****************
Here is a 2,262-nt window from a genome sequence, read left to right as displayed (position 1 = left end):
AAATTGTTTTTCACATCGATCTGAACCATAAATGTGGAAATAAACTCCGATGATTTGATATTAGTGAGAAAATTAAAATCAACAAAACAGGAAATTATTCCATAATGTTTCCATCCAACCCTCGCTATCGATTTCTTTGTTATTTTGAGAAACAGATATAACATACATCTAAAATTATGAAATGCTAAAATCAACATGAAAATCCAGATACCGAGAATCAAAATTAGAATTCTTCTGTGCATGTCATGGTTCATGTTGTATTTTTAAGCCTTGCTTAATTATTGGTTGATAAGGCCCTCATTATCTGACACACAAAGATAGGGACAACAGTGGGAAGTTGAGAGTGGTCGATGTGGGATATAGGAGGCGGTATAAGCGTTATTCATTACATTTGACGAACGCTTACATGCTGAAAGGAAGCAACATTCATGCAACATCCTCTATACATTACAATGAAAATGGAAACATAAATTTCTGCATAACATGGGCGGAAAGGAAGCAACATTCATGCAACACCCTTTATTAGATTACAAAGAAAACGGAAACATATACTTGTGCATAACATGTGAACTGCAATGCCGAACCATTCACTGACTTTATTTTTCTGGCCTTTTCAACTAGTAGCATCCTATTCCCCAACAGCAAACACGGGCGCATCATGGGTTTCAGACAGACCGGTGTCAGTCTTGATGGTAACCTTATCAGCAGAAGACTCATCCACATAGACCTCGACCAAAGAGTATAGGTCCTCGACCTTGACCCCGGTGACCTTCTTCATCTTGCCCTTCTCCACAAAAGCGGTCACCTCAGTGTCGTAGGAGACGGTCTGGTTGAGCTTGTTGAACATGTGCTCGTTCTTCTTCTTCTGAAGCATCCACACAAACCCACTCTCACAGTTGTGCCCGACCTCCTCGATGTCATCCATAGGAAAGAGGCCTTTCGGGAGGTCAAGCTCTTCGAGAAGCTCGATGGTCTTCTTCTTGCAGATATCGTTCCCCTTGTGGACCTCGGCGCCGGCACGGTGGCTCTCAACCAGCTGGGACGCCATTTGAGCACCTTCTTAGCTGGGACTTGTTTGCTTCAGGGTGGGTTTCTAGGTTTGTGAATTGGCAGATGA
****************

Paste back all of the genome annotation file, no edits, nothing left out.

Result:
Here is a 2,262-nt window from a genome sequence, read left to right as displayed (position 1 = left end):
AAATTGTTTTTCACATCGATCTGAACCATAAATGTGGAAATAAACTCCGATGATTTGATATTAGTGAGAAAATTAAAATCAACAAAACAGGAAATTATTCCATAATGTTTCCATCCAACCCTCGCTATCGATTTCTTTGTTATTTTGAGAAACAGATATAACATACATCTAAAATTATGAAATGCTAAAATCAACATGAAAATCCAGATACCGAGAATCAAAATTAGAATTCTTCTGTGCATGTCATGGTTCATGTTGTATTTTTAAGCCTTGCTTAATTATTGGTTGATAAGGCCCTCATTATCTGACACACAAAGATAGGGACAACAGTGGGAAGTTGAGAGTGGTCGATGTGGGATATAGGAGGCGGTATAAGCGTTATTCATTACATTTGACGAACGCTTACATGCTGAAAGGAAGCAACATTCATGCAACATCCTCTATACATTACAATGAAAATGGAAACATAAATTTCTGCATAACATGGGCGGAAAGGAAGCAACATTCATGCAACACCCTTTATTAGATTACAAAGAAAACGGAAACATATACTTGTGCATAACATGTGAACTGCAATGCCGAACCATTCACTGACTTTATTTTTCTGGCCTTTTCAACTAGTAGCATCCTATTCCCCAACAGCAAACACGGGCGCATCATGGGTTTCAGACAGACCGGTGTCAGTCTTGATGGTAACCTTATCAGCAGAAGACTCATCCACATAGACCTCGACCAAAGAGTATAGGTCCTCGACCTTGACCCCGGTGACCTTCTTCATCTTGCCCTTCTCCACAAAAGCGGTCACCTCAGTGTCGTAGGAGACGGTCTGGTTGAGCTTGTTGAACATGTGCTCGTTCTTCTTCTTCTGAAGCATCCACACAAACCCACTCTCACAGTTGTGCCCGACCTCCTCGATGTCATCCATAGGAAAGAGGCCTTTCGGGAGGTCAAGCTCTTCGAGAAGCTCGATGGTCTTCTTCTTGCAGATATCGTTCCCCTTGTGGACCTCGGCGCCGGCACGGTGGCTCTCAACCAGCTGGGACGCCATTTGAGCACCTTCTTAGCTGGGACTTGTTTGCTTCAGGGTGGGTTTCTAGGTTTGTGAATTGGCAGATGA